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Customer Reviews

4.5 out of 5 stars
Monsoon Summer
Format: Mass Market Paperback|Change

on August 24, 2010
When fifteen-year-old Jazz Gardner discovers she's going to spend the summer in India with her family she is not happy about it at all. She has a thriving business in San Francisco with her best friend Steve, and she can't imagine leaving either one for three months. She's certain one of the other girls from school will make a move while she's gone and claim Steve's heart before she even tells him how much he means to her.

When she arrives in the town where her mother was born and adopted from the orphanage, she's determined not to get involved in helping out in any way. All she wants to do is pass the time while she counts the days until she goes home. But her encounters with the people, and a little bit of monsoon madness, just may convince her she's got something to contribute after all.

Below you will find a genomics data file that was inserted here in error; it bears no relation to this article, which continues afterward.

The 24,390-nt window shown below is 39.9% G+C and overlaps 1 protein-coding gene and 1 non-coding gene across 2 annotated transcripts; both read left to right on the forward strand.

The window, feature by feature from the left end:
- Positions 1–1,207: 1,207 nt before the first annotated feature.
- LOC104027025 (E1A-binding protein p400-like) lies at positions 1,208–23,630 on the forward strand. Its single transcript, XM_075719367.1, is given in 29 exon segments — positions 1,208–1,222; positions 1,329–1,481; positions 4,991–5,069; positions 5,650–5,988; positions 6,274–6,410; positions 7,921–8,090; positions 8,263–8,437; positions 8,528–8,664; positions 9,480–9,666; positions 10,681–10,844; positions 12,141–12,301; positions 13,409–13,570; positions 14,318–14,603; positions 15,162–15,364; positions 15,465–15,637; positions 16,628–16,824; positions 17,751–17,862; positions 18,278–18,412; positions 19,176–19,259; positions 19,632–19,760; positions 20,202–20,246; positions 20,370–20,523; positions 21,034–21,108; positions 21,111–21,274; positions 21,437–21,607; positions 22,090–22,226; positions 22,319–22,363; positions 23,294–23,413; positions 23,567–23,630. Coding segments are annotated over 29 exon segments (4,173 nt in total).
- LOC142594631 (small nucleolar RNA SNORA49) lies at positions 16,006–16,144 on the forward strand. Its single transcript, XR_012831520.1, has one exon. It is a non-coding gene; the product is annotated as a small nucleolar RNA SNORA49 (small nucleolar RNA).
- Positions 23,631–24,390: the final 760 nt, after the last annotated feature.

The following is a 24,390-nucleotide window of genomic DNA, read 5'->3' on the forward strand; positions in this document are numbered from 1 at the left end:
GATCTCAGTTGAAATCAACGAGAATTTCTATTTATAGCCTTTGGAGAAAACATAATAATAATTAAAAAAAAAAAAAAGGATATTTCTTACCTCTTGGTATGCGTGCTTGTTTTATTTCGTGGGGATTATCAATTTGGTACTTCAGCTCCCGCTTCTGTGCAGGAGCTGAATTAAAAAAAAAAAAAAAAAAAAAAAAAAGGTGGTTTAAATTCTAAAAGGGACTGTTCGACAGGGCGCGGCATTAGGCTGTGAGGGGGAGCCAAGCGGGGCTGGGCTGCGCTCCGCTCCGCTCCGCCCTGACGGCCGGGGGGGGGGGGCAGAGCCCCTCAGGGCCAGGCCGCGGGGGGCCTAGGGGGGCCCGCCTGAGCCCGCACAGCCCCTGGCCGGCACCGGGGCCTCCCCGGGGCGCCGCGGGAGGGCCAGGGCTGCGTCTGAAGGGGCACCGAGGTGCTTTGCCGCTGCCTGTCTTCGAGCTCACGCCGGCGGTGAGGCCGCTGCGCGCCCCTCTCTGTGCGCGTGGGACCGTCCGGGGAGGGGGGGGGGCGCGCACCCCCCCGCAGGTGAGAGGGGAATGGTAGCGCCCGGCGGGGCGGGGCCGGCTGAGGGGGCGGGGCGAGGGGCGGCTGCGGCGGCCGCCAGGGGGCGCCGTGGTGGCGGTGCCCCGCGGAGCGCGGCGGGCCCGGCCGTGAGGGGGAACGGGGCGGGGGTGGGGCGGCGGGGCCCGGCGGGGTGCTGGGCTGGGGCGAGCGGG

Monsoon Summer by Mitali Perkins is a great book for mother-daughter book clubs. Jazz is an independent girl whose parents are very much involved in her life. She constantly compares herself to her mother, and often feels she's lacking. This book can generate great discussions on finding and believing in your own strengths, working to help others, trusting people and having the courage to say what you're feeling. Perkins has an excellent mother-daughter book club discussion guide at her website, [...]. Here's just one of the questions that may provoke great discussion:

"What's the most risky thing you've tried when it comes to helping someone else? Did it work?" I highly recommend Monsoon Summer for book clubs with girls aged 10 and up.